For the “Syrian” community this case was crucial because it could mean the end of their ability to become US citizens, and thus maintain their residence and livelihoods in “Amirka.” Moreover, it was a matter of equality in rights. The community’s struggle with the fluid concept of “free white person” began before George Dow, with Costa Najjour who was denied naturalization in 1909 by an Atlanta lower court because he was too “dark.” In 1913 Faris Shahid’s application was also denied by a South Carolina court, because “he was somewhat darker than is the usual mulatto of one-half mixed blood between and the white and the negro races.” In rendering his decision in the Dow case, Judge Henry Smith argued that although Dow may be a “free white person,” the legislators from 1790 meant white Europeans when they wrote “free white person.”
The “Syrian” community decided to challenge this exclusionary interpretation. Setting aside their differences, all Arab- American newspapers dedicated at least one whole page to the coverage of this case and its successful appeal to the Fourth Circuit court. Al-Huda led the charge with one headline “To Battle, O Syrians.” Proclaiming that Judge Smith’s decision was a “humiliation” of “Syrians,” the community poured money into the legal defense of George Dow. Najib al-Sarghani, who helped establish the Syrian Society for National Defense in 1914 in Charleston, South Carolina, wrote in al-Huda, “we have found ourselves at the center of an attack on the Syrian honor,” and such ruling would render the Syrian “no better than blacks and Mongolians. Rather blacks will have rights that the Syrian does not have.” The community premised its right to naturalization on a series of arguments that would “prove” that “free white person” meant all Caucasians, thus establishing precedent in the American legal system and shaping the meaning of “whiteness” in America. Joseph Ferris summarized these arguments a decade later in The Syrian World magazine as follows: the term “white” referred to all Caucasians; George Dow was Semite and therefore Caucasian; since European Jews (who were Semites) were deemed worthy of naturalization, therefore “Syrians” should be given that right as well; and finally, as Christians, “Syrians” must have been included in the statute of 1790. The success of these arguments at the Court of Appeals level secured the legal demarcation of “Syrians” as “white.”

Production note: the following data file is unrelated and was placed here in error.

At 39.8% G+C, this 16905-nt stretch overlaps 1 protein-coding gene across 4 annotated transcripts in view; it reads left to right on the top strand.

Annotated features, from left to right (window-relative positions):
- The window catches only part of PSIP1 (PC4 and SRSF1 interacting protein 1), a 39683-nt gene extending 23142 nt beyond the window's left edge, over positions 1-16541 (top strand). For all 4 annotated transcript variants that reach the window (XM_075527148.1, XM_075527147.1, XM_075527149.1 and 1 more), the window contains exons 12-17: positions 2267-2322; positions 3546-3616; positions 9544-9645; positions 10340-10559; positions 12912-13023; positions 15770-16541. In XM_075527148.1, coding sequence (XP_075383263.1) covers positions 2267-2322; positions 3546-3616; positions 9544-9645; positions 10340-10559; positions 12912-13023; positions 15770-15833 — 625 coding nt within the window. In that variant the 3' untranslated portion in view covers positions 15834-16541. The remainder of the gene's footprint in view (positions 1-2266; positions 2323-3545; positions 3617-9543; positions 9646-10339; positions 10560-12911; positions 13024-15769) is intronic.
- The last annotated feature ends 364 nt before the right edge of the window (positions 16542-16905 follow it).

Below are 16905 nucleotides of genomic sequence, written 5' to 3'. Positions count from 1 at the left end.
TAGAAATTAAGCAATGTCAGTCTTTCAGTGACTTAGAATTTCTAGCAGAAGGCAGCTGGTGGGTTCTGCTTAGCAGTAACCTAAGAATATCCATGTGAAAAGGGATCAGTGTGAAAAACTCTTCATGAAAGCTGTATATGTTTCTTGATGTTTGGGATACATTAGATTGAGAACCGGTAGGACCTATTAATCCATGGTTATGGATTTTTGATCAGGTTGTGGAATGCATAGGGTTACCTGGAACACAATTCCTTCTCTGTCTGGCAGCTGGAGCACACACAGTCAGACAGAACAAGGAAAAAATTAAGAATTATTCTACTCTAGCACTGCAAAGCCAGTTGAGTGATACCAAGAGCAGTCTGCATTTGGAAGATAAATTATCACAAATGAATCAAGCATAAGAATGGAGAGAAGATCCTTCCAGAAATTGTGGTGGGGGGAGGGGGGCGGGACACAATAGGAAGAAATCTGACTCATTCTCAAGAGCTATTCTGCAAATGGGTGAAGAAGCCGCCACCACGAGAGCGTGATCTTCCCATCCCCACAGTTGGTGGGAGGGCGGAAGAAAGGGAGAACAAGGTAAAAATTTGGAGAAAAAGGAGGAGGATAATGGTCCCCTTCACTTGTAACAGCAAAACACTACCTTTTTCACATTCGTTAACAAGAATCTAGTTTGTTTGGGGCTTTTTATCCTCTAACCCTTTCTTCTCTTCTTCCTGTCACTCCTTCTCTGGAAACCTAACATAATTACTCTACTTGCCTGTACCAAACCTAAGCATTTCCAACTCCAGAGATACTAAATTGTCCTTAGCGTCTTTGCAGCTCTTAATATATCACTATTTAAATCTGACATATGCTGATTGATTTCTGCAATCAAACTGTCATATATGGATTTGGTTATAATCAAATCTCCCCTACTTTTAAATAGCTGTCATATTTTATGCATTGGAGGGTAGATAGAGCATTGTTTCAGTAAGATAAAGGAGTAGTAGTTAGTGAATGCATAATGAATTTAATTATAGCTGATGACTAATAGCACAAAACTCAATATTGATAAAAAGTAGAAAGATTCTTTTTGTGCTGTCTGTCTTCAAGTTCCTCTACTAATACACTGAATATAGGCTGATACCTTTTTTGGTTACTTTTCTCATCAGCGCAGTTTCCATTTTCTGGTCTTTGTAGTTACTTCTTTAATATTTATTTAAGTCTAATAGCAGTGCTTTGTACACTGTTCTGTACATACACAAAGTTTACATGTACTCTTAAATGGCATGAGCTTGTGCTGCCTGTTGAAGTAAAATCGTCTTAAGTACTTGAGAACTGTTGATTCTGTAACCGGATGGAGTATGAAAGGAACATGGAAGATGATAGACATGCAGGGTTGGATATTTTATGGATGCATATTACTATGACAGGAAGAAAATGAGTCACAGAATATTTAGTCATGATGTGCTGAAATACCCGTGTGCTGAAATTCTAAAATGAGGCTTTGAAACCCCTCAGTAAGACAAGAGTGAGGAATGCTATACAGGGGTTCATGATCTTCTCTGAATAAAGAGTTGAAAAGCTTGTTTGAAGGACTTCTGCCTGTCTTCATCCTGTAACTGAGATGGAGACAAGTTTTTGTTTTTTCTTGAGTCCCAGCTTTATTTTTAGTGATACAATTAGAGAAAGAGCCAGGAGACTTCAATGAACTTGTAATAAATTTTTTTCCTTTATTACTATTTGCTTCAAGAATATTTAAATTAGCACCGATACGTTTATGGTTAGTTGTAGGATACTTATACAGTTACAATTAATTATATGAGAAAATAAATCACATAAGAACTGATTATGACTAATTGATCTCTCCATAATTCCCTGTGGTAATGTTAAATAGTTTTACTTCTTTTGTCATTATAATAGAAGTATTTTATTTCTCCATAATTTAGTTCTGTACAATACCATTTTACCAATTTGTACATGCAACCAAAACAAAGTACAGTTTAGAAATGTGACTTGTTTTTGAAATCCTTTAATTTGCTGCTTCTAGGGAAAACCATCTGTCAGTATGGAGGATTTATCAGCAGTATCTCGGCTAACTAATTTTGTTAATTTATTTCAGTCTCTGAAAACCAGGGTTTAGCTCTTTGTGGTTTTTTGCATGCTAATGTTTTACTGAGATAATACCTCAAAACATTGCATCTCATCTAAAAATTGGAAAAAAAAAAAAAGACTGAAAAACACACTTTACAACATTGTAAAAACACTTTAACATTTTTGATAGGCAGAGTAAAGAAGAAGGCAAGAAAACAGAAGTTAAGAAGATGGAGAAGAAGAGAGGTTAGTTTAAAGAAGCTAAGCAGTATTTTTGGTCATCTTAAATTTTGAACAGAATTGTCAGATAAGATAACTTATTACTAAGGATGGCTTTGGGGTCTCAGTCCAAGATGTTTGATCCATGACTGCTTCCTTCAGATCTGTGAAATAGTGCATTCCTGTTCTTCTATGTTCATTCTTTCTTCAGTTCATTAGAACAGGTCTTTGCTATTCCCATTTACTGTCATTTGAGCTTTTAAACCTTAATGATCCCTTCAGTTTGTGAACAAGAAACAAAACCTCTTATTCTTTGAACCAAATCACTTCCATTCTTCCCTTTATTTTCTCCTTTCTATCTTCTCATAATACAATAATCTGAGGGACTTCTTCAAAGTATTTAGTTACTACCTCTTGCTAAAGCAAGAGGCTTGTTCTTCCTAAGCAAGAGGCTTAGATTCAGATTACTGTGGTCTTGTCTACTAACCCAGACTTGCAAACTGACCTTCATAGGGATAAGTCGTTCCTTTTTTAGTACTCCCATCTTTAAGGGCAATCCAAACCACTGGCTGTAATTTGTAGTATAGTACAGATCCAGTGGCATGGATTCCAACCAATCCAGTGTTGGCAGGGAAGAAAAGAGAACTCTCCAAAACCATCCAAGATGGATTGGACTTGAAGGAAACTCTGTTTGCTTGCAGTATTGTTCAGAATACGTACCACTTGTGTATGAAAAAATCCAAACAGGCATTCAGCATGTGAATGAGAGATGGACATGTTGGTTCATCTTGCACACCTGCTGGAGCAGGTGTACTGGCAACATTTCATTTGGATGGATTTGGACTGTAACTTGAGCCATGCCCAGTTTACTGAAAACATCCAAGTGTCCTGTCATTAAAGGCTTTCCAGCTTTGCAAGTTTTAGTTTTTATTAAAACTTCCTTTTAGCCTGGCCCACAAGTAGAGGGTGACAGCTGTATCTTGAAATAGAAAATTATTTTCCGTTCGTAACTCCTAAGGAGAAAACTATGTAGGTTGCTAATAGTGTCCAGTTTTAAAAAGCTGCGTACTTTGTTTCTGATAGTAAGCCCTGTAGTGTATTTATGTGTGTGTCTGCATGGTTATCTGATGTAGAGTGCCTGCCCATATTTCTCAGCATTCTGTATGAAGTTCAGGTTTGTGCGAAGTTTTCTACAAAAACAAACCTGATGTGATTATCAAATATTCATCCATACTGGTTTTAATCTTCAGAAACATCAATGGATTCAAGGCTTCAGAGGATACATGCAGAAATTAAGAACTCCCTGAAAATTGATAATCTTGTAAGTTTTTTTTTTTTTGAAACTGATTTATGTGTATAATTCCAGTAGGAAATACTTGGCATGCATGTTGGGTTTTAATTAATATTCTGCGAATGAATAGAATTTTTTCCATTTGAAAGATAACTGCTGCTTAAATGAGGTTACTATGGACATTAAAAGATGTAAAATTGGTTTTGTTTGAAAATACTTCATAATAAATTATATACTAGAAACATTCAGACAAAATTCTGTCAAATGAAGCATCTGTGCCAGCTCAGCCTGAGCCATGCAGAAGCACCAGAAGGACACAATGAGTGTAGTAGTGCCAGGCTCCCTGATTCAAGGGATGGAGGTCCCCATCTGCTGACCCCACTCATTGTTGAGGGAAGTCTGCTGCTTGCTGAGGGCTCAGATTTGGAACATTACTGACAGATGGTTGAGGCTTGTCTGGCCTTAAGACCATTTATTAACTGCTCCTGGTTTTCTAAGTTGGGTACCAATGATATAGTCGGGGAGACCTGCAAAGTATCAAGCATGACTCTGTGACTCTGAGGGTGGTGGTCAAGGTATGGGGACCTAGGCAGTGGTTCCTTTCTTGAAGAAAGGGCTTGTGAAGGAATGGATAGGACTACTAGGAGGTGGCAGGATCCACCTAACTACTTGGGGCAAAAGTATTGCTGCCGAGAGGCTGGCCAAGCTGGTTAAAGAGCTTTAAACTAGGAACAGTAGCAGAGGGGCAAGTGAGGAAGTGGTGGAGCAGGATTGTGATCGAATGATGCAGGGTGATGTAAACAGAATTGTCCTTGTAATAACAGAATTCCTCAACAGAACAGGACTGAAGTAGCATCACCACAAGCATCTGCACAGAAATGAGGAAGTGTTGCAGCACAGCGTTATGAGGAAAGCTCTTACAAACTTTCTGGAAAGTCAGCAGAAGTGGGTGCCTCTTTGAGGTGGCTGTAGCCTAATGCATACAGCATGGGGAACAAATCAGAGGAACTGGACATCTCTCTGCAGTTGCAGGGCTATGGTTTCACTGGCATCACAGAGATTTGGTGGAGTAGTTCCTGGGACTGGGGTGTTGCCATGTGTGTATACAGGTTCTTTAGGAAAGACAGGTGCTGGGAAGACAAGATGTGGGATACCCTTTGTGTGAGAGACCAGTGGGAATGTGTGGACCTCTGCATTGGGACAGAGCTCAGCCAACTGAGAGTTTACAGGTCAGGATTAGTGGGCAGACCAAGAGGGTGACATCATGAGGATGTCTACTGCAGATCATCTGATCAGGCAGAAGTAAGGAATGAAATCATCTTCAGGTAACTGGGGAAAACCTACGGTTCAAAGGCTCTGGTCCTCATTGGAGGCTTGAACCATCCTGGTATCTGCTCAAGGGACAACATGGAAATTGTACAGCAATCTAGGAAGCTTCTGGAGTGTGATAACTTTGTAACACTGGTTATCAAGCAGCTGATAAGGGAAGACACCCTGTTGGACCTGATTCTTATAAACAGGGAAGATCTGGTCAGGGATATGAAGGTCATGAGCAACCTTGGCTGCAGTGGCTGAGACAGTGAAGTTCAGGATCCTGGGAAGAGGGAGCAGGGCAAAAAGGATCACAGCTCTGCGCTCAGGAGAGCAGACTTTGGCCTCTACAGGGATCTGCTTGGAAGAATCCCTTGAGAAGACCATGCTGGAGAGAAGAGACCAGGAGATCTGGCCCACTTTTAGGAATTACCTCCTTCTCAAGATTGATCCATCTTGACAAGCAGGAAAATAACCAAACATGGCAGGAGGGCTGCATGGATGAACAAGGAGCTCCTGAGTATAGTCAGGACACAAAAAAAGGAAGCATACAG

What makes this particular story more remarkable is that similar ones were unfolding around the same time in South Africa and Australia, both of which had racially-based definitions of citizenship and concomitant rights. For example, in 1913 Moses Gandur challenged the classification of “Syrians” as “Colored Asiatics” before the Supreme Court of South Africa and won by arguing that although “Syrians” resided in Asia they still were white or Caucasian, and thus not subject to the exclusionary clauses of the 1885 Law. In all of these cases, the arguments were also quite similar to the one summarized by Joseph Ferris above.
These decisions meant that the “Syrians” (and by extension today all Arabs) are considered white in the US. This entry into mainstream society–where whiteness bestowed political and economic power–meant different things for different members of the Lebanese community. Some were satisfied to leave the racial system of the South unchallenged as long as they were considered white.
For others, the experience of fighting racial discrimination convinced them that the system is inherently unjust and must be changed. Thus, many NC Lebanese (like Ralph Johns who encouraged his black clients at his clothier store on East Merchant Street to start the sit-ins in Greensboro) participated in the Civil Rights struggle of the 1960s to end the era of the Jim Crow South.
Today we live in a far more multi-cultural society where diversity and ethnicity are celebrated by most Americans as positive aspects that enrich our country economically, politically and culturally. In part this was due to the struggles of our early immigrants, but also to the continuing work of high-profile activists like the late Helen Thomas, Edward Said, Ralph Nader and a myriad of local and national organizations that raise the profile of our community within the larger society.